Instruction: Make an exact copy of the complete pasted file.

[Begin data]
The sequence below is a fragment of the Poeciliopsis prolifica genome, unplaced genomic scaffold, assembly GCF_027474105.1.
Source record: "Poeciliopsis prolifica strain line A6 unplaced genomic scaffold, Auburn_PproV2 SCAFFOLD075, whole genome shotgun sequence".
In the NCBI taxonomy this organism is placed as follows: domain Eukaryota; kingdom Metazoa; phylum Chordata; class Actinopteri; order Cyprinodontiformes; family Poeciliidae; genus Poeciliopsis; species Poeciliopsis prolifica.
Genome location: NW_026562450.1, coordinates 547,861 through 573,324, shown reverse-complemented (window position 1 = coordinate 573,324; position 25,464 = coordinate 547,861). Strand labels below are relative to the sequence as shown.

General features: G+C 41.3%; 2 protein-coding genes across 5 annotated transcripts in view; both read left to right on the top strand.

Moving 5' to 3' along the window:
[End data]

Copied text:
The sequence below is a fragment of the Poeciliopsis prolifica genome, unplaced genomic scaffold, assembly GCF_027474105.1.
Source record: "Poeciliopsis prolifica strain line A6 unplaced genomic scaffold, Auburn_PproV2 SCAFFOLD075, whole genome shotgun sequence".
In the NCBI taxonomy this organism is placed as follows: domain Eukaryota; kingdom Metazoa; phylum Chordata; class Actinopteri; order Cyprinodontiformes; family Poeciliidae; genus Poeciliopsis; species Poeciliopsis prolifica.
Genome location: NW_026562450.1, coordinates 547,861 through 573,324, shown reverse-complemented (window position 1 = coordinate 573,324; position 25,464 = coordinate 547,861). Strand labels below are relative to the sequence as shown.

General features: G+C 41.3%; 2 protein-coding genes across 5 annotated transcripts in view; both read left to right on the top strand.

Moving 5' to 3' along the window: